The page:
I happened to be on an interview this morning, and the guy interviewing me asked me “why food?” One of the easiest questions for me to answer, but not one I am able to eloquently sum up in a nice, compact elevator speech. Because it means so much. From my girls trip last year to Mystic, CT, I have a giant photo hanging in our kitchen that proclaims FOOD IS LOVE. And that’s it, really, isn’t it? Some of my earliest fondest memories from my childhood involve food, but beyond that, it’s about coming to the table. To share with family. With friends. Creating memories. Around occasions. And nothingness. And that’s one thing I strive to give my kids. Memories of love. Food. Family. Laughter. After all, it’s all woven together in our tapestry. Our rainbow cakes. Our Feast of the Seven Fishes. Nick’s yesteryear favorite dinner of Penne with Vodka Sauce and his sister’s first taste of grapefruit. Our celebrations of Chinese New Year. Even though we’re not Chinese. I want them to remember coming together as a family, at the table, when they look back on their childhood. And when Nick requested a homecooked meal for his birthday dinner, it just reinforces the fact that I’m on the right path. It all starts here.
And so it is with trips too. Since early Spring, I have taken a trip a month, largely for work, and some of them (heck, most of them!) have been intrinsically tied to food. The memories that surround the trip are all about “Remember that meal we had at that dive?” “Those roadstand tomatoes?” “That waiter at such-and-such as awesome, wasn’t he?” We share. We connect. We laugh. We love. We feed our souls from the inside out, nourishing every fiber of our being.
When I say that Sarah and I ate our way across Seattle back in May, I’m not exaggerating. Because we totally did. Our last meeting with the Starbucks crew was a lunch meeting. But after that, we had a second lunch at Lola. And then we seriously worked our way from one end of Pike Place Market to the other. Eating. Experiencing. Thinking “oh, we’re not hungry,” and then an hour later we’re chatting it up with a cute waiter and two dozen oysters. (That review is coming soon)
The day we arrived in Seattle, Beth forwarded me an e-mail with a list of Top 10 eats in Pike Place Market. Whoever said “timing is everything” wasn’t kidding. I saw Piroshky Piroshky Bakery on the list and it was one of our first stops. A Russian bakery that has been family-owned since 1992, we found it easily by the small line snaking outside the front door. And in actuality, the line gave us a chance to get the tiny lay of the land, suss out the menu, peer into the clear glass case and decide exactly how many piroshkies would be too much.
As we got closer and closer to the front, our list of “wants” changed here and there as the shopkeeper started to sell out of selections on our list. We decided that both a sweet and a savory piroshky was the way to go, and the best way to properly review the place. A marzipan one to bring home to my Mom. Oh, and maybe one of those Cheddar Dill stick thingies.
A few dollars and a bulging paper sack and we were off scouting for a place to devour our feast.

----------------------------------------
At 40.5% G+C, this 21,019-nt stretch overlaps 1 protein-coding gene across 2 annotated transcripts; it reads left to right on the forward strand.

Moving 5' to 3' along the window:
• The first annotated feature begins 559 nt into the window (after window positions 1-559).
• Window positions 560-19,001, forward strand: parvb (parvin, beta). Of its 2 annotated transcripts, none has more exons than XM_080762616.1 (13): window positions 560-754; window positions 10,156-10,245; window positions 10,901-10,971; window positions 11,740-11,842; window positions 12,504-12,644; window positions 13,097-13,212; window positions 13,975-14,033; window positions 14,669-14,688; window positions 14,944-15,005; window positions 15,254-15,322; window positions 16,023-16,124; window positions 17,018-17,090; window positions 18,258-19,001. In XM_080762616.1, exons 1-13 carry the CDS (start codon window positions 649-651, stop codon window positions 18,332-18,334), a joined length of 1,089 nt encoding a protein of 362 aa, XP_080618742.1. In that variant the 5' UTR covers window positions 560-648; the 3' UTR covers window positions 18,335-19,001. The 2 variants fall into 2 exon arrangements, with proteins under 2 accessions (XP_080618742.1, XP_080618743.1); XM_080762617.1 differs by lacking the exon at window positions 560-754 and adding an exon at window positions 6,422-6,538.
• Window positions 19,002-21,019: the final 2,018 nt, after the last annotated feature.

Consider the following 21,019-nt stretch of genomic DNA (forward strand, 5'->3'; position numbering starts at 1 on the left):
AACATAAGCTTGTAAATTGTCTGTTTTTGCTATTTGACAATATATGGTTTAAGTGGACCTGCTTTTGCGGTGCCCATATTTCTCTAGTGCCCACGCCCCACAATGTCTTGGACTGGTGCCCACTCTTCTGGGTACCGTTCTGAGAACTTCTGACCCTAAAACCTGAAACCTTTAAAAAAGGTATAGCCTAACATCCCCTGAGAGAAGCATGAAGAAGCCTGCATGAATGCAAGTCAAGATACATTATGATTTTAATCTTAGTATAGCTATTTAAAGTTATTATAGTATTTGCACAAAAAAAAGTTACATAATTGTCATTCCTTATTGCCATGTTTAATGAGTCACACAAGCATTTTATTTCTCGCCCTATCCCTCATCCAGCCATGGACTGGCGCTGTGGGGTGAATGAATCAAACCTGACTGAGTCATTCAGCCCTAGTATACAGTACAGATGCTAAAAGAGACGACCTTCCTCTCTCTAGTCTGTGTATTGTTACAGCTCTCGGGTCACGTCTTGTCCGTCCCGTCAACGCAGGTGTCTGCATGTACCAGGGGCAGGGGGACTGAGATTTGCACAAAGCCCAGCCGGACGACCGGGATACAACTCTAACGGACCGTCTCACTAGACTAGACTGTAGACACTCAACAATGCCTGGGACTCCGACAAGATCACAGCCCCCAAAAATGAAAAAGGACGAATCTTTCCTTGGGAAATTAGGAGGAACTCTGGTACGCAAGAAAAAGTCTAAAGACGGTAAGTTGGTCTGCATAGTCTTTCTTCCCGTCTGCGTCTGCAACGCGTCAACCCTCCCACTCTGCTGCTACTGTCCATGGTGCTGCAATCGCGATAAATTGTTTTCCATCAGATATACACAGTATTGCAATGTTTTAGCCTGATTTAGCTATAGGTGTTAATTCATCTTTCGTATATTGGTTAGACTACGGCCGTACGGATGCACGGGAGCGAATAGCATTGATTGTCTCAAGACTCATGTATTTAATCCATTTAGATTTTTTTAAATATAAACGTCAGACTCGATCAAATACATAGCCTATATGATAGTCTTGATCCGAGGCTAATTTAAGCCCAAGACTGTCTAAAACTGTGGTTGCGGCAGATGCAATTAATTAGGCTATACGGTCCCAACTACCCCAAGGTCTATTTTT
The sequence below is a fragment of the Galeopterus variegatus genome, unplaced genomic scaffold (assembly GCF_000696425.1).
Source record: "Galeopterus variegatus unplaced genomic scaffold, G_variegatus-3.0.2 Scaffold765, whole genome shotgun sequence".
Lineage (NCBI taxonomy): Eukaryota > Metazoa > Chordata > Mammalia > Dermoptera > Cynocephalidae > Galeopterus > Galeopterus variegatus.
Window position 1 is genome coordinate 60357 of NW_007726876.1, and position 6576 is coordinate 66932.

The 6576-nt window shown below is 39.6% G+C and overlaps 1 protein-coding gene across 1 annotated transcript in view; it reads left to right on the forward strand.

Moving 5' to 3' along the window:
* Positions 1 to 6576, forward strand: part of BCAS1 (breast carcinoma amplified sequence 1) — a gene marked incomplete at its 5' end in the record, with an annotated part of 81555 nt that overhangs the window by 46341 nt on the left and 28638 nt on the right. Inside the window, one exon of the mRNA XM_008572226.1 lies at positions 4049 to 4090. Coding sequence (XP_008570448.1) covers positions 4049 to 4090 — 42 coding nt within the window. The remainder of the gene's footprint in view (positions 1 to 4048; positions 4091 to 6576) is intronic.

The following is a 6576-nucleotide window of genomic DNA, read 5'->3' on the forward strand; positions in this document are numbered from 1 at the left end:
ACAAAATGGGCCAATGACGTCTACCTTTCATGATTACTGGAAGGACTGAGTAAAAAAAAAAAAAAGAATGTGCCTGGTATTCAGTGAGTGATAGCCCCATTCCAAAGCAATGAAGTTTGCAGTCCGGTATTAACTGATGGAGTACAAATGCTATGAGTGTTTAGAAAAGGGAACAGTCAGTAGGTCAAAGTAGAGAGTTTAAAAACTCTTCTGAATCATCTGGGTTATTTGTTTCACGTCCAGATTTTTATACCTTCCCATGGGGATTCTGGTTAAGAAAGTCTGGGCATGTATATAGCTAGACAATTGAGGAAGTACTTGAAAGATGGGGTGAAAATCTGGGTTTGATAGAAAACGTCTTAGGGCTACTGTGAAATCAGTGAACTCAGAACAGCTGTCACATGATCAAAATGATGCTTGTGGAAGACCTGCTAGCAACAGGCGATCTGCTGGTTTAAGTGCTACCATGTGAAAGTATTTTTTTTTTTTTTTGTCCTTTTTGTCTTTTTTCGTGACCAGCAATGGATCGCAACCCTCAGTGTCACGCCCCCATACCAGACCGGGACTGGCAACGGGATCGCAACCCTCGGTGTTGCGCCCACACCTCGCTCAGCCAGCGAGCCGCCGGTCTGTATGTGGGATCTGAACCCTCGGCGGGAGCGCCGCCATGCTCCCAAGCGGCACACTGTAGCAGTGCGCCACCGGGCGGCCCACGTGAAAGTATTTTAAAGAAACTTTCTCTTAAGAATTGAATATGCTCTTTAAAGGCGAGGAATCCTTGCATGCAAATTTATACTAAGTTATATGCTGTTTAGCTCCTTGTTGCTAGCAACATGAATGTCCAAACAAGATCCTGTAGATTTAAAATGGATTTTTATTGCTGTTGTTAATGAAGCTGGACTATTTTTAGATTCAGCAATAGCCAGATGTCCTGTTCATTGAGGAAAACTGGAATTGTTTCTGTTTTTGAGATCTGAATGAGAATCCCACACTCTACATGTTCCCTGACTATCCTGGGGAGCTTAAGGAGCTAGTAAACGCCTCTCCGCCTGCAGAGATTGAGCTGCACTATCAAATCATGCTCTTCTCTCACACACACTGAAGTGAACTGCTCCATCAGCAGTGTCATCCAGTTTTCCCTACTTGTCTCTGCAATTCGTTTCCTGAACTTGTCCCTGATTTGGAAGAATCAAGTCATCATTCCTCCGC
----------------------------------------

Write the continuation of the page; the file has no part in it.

The savory piroshkies were a definite highlight. Full-on potato flavor, a teensy hint of garlic, slightly warm, a tender, light flaky crust and a hint of Cheddar cheese. The perfect little fuel to get us to our next stop. The Cheddar Dill stick was decidedly not a favorite. You have to really, really, really like dill, and while we do, we found it just too overpowering.
If you happen to be hungry, or even if you’re not, and you’re wandering through the Pike Place Market one sunny afternoon, do pop into Piroshky Piroshky Bakery. It doesn’t make the Top 10 lists for nuthin’.
Piroshky Piroshky Bakery
1908 Pike Place
Seattle, WA 98101
August 10, 2011 – Bonus Photos
When I’m in the mood for something sweet, I usually reach for meringues. Non-fat and not too sugar-laden, it’s the perfect thing to take the edge off. There is one particular kind I like, and I’ve only found them at one grocery store, and not even the whole chain. Just one particular location. Imagine my disappointment (and horror!) when they have been out of stock for the past two weeks. I was afraid they were discontinuing them, so tonight the kids and I headed out, intent on finding another source, and thank goodness we did. You can all sleep better tonight, I know.
Tonight at dinner, this was our conversation. Well, amongst two other topics that are decidedly not kid-friendly, nor blog-approved.
“Can I call you Cate?” Madeline asked me.
Because my name to you is Mommy.
“I want to call you Cate.”
No, definitely not.
“So Mommy, that’s it?”
Nick helped her out by explaining she could expand her options to Mom too.
“How about mudder?” she asked.
It never fails to make us laugh to hear her say the word “mother,” although I do cringe a bit at the word itself. It just conjures up all sorts of sass and attitude from a sixteen-year-old. Oh wait, that was a flashback.
Yes, mother is ok.
“But I really want to call you Cate. And I’m going to. Cate, I need more milk. PLEASE.”
Madeline, you may not call me by my first name.
“Ok, Cate,” followed by squeals of laughter.Pike Place Market, Piroshky, Seattle